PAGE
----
When building this site and moving away from my old static HTML portfolio, I wanted to have a way to manage all of my content and allow for any of my websites or services to pull from the same location. I also wanted a way to pull it from an external location to allow my content to be served faster to more clients. I also needed this option to be affordable since this is a home lab.
After doing my research and weighing my options I made my choice. Backblaze offers dirt cheap bucket storage and allows for 10GB up upload a day before they charge. If you need to download directly from the bucket you get 1GB before you are charged. Class B Transactions are free for the first 2,500. And finally, Class C Transactions are free for the first 2,500. The best part is all those limits are daily.
This is what Backblaze’s caps look like on the date of writing:
Next, I decided to use Cloudflare to proxy my traffic. Since Cloudflare will cache some of the content it will reduce some of the transactions used on Backblaze and serve pages and content even faster! It was also a convenient option for me to use since I have already been using their domain and proxy services for most of my public endpoints and websites.
1) The first step in setting up Backblaze to use bucket storage is to create an account.
2) Navigate to Backblaze and choose the “B2 Cloud Storage” option at the top of the page. Then at the top right, click “Sign Up”.
3) Once you have a verified account you can now create your first bucket. Make sure you choose “Public”, “Disbale”, “Disable” respectively.
4) Once the Bucket has been created you’ll need to adjust some more settings. First choose “Lifecycle Settings” and chooose “Keep only the last version of the file”. Now click the big “Update Bucket” button. Now, for the Last setting.
5) In the same area you will need to click on the “CORS Rules” option and set it to “Share everything in this bucket with every origin”.
6) Now that your bucket is setup you could start creating directories or uploading files. For the purpose of this walkthough I will be uploading a single file called “test.jpg”.
7) Once you have a test file uploaded, you need to browse to it’s location and view it’s information so we can get the public “Friendly URL” your bucket is using. This will be used to configure Cloudflare later. Save the domain name.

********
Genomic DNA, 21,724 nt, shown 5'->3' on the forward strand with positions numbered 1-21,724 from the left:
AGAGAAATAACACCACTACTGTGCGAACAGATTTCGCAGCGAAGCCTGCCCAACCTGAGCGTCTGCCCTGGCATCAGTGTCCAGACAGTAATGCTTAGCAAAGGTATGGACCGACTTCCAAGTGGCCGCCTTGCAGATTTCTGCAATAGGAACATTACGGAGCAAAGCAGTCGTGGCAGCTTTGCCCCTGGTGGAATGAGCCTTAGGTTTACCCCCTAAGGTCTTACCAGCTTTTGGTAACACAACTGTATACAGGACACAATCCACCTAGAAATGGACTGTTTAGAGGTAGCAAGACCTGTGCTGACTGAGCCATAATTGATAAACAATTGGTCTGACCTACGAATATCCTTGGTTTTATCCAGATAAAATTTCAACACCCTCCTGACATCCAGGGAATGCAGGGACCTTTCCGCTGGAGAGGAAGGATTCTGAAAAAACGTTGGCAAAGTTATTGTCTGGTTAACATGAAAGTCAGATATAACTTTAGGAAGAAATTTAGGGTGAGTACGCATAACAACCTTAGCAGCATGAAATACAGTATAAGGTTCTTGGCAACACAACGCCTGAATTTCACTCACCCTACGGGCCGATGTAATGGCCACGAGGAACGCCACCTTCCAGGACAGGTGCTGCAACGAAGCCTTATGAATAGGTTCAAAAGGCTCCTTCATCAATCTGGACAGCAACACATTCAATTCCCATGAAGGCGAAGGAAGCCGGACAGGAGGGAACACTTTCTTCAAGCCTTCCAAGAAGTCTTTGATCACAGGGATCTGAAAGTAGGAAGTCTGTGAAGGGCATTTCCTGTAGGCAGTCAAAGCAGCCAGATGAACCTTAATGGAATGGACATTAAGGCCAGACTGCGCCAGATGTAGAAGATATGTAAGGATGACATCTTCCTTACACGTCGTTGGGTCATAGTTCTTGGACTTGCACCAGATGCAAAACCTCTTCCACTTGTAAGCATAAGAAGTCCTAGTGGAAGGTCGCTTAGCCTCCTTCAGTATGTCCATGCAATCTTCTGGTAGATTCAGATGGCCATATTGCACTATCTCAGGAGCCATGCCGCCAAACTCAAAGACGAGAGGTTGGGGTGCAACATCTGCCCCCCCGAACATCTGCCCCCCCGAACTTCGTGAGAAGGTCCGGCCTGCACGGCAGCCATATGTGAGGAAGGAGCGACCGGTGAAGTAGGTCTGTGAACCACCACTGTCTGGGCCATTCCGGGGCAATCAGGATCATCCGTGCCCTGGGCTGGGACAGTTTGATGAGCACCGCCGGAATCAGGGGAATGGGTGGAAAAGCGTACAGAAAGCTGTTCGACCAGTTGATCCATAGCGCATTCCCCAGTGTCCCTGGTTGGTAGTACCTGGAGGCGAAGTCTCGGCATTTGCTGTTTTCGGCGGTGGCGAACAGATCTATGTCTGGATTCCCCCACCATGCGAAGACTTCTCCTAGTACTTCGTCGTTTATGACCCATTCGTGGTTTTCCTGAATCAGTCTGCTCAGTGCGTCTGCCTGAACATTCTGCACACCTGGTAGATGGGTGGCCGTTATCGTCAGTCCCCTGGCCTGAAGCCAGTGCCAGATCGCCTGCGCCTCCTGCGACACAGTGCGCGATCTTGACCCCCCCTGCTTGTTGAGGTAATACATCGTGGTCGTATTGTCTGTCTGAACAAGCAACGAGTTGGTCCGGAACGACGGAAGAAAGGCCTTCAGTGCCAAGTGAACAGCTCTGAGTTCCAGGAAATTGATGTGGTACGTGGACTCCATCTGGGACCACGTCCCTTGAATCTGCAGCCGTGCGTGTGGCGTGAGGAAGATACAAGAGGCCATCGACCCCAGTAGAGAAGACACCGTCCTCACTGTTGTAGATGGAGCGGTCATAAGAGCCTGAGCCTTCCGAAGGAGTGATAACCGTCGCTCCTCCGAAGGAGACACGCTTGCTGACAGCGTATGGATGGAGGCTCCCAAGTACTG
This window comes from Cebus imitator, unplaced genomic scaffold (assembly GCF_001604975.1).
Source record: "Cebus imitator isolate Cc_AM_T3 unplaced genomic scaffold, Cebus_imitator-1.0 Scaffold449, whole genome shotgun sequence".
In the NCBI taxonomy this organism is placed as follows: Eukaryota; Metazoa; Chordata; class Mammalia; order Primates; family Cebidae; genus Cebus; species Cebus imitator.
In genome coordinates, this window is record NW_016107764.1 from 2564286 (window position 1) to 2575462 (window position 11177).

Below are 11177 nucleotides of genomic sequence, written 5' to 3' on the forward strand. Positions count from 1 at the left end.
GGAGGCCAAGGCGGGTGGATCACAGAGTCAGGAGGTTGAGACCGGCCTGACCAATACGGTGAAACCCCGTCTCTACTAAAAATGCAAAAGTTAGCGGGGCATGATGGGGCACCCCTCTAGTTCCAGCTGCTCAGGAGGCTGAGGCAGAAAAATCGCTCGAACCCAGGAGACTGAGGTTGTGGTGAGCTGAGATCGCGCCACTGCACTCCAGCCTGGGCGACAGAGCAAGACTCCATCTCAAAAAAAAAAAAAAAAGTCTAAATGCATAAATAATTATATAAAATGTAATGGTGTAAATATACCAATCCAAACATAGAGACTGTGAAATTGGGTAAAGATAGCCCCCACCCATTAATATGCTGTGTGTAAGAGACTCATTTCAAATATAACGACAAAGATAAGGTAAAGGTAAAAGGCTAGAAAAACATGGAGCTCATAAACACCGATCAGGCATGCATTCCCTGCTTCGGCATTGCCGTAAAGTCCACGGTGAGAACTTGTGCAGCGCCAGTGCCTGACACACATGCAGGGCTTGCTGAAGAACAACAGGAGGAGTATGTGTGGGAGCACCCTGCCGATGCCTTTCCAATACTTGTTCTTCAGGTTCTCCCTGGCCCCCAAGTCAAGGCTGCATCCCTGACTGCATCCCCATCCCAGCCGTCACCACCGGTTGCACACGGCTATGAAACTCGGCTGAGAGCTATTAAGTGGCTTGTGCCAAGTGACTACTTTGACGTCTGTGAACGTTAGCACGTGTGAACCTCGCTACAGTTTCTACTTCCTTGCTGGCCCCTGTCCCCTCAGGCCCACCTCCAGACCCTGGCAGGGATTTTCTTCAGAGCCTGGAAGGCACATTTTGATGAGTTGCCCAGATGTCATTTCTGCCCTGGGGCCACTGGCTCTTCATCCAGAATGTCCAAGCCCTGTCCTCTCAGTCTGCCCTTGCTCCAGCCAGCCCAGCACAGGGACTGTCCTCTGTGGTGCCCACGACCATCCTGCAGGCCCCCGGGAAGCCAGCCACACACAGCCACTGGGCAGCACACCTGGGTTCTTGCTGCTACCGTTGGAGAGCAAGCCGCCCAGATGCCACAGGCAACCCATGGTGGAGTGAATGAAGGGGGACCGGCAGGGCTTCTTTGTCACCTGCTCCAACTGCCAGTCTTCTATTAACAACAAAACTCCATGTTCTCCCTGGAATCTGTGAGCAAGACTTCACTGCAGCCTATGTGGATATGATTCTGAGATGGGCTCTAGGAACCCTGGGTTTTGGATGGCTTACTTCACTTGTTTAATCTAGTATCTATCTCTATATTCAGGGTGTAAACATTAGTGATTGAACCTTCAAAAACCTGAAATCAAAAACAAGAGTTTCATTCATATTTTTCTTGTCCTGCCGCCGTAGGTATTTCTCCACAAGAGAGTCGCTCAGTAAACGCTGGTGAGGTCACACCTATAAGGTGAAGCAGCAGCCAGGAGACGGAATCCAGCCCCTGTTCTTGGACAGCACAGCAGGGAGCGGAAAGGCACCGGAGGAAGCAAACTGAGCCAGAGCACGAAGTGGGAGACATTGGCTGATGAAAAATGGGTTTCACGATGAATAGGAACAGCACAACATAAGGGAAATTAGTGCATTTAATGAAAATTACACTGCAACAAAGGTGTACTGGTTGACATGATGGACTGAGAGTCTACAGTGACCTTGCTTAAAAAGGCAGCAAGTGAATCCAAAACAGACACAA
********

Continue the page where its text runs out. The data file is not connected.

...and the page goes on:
1) Now to configure Cloudflare to use a CNAME record to point to your public bucket. You’ll need to already have your domain added to Cloudflare. That is out of the scope of this walkthrough so I will not be covering it here.
2) You’ll want to choose the domain name that you want to have your cnd subdomain added to. Once there choose “DNS” from the left menu.
3) You will click “Add Record”. Choose “CNAME” for the type. Type “cdn” for the Name. The target needs to be to the link that we saved earlier.
4) The last step is to create a Cloudflare Page Rule to force full SSL. Without this page rule your CDN will not work. Navigate to the “Rule” tab on the left menu and then nacigate to “Page Rules”. You’ll need to mimic the screenshot below with your own domain name exacly as shown.
4) You should now be able to see your test image you uploaded by visiting https://cdn.yourdomain.com/file/yourbucketname/test.jpg
There are many ways to go about building out your CDN. Different options all have their advantages and disadvantages. The goal of this project was to create the cheapest personal CDN possible. If anything is not working or you need help feel free to hit me up on Discord Glitch3dPenguin#8857 or Twitter @Glitch3dPenguin.
Thanks for reading!
Written By: Max Kulik